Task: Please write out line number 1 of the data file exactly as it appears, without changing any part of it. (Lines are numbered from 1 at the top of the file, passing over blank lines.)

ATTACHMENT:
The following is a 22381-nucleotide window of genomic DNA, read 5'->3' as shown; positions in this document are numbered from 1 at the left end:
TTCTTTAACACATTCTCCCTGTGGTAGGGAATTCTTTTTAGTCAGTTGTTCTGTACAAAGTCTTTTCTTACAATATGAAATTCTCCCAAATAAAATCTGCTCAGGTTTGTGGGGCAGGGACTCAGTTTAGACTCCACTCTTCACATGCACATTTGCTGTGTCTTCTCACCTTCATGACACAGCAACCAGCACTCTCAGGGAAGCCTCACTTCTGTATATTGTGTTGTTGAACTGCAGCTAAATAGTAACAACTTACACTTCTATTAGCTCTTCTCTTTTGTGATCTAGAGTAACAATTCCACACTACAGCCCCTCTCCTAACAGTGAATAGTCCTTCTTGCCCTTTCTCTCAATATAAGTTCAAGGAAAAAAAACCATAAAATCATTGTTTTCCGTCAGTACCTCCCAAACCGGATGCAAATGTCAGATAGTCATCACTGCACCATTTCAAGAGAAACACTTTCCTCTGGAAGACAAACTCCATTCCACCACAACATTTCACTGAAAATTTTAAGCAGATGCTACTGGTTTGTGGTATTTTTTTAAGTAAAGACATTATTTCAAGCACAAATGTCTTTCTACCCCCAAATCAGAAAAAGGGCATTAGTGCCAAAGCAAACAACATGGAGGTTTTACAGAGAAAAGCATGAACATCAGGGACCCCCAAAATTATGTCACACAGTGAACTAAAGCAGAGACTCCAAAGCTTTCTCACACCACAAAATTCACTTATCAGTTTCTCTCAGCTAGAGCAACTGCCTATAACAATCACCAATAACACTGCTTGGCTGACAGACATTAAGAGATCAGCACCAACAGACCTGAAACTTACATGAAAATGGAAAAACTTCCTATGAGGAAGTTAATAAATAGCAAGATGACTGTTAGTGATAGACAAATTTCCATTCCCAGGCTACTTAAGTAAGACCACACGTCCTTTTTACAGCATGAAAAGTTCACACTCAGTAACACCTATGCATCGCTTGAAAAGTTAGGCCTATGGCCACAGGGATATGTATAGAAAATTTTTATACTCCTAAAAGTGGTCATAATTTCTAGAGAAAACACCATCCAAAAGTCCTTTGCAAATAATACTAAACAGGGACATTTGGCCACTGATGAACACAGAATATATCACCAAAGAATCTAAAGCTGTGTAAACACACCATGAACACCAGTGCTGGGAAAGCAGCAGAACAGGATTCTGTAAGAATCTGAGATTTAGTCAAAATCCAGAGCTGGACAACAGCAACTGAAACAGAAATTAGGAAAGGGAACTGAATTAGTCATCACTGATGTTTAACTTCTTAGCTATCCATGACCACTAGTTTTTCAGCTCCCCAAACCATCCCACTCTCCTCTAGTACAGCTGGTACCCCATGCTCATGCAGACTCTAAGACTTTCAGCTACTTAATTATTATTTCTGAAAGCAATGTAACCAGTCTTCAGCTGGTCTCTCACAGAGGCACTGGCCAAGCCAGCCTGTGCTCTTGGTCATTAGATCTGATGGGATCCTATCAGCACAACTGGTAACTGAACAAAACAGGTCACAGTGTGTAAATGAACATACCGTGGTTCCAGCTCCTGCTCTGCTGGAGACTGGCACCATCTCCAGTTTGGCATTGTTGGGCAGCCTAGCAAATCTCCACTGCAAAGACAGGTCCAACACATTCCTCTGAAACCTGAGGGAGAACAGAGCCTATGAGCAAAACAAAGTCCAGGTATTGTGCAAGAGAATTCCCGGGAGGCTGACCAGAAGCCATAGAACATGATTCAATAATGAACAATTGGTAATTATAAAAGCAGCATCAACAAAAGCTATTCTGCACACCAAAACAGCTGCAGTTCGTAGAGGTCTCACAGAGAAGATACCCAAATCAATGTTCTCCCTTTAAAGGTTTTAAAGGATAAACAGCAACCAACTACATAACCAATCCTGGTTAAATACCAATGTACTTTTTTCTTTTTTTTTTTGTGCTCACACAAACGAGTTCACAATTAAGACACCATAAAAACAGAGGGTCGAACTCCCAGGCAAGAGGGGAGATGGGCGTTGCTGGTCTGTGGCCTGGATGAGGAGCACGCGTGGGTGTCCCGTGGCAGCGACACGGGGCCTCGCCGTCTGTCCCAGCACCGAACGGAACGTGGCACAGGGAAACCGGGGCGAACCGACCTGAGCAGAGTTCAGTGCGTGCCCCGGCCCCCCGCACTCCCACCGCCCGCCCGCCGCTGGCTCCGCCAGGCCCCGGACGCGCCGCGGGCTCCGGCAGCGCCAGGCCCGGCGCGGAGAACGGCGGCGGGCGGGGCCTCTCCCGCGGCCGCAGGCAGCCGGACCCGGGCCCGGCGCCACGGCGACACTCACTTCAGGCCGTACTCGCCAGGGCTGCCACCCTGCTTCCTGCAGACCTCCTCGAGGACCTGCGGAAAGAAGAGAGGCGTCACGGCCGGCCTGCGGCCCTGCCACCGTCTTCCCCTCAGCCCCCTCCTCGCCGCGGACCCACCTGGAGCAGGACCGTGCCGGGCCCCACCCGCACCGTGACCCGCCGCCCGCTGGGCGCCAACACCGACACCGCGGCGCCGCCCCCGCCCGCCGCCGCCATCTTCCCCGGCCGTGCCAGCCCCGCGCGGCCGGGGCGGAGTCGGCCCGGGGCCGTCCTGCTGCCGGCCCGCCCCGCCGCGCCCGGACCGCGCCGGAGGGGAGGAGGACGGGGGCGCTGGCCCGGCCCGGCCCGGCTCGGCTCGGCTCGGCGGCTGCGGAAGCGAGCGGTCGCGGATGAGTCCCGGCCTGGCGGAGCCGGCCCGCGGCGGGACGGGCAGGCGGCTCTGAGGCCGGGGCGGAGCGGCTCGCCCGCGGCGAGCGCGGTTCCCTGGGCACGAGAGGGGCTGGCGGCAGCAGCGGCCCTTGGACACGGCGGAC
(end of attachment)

The following is a 22381-nucleotide window of genomic DNA, read 5'->3' as shown; positions in this document are numbered from 1 at the left end: